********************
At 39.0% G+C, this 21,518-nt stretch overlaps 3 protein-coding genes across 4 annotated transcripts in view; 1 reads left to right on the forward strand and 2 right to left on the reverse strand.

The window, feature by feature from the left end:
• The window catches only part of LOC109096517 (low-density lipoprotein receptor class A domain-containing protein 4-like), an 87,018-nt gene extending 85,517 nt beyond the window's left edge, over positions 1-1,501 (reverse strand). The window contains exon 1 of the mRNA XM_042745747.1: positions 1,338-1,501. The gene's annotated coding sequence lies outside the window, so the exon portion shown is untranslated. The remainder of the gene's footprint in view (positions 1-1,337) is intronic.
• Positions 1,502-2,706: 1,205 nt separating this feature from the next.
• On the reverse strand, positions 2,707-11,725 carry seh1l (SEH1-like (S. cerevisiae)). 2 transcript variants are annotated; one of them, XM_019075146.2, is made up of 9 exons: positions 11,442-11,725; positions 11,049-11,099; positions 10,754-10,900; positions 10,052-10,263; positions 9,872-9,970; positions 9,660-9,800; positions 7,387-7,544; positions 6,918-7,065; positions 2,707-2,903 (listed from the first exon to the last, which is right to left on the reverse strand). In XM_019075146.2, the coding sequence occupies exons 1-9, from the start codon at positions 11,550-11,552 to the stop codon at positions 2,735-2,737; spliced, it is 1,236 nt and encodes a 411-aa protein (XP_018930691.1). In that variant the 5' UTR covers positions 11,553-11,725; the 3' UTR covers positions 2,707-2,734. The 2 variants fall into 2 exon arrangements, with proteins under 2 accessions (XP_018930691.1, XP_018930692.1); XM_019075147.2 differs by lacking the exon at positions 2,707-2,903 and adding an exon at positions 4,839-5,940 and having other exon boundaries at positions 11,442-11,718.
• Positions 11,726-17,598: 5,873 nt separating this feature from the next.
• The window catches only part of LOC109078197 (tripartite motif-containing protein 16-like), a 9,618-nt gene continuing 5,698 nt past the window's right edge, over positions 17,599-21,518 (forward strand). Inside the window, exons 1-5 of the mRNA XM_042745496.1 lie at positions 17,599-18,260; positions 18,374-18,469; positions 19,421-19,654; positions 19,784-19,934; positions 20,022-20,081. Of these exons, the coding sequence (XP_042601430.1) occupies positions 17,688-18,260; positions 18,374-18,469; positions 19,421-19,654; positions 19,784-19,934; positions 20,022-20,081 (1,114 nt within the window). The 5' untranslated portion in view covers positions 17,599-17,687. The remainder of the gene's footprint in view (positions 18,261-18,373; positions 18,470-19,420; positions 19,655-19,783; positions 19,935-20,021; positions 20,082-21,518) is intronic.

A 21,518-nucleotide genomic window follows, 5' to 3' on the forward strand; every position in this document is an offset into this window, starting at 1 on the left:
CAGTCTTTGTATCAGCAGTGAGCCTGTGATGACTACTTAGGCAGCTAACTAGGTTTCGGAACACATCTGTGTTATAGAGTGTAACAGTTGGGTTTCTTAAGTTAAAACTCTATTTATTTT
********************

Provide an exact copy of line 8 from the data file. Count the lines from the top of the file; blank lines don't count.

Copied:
A 21,518-nucleotide genomic window follows, 5' to 3' on the forward strand; every position in this document is an offset into this window, starting at 1 on the left: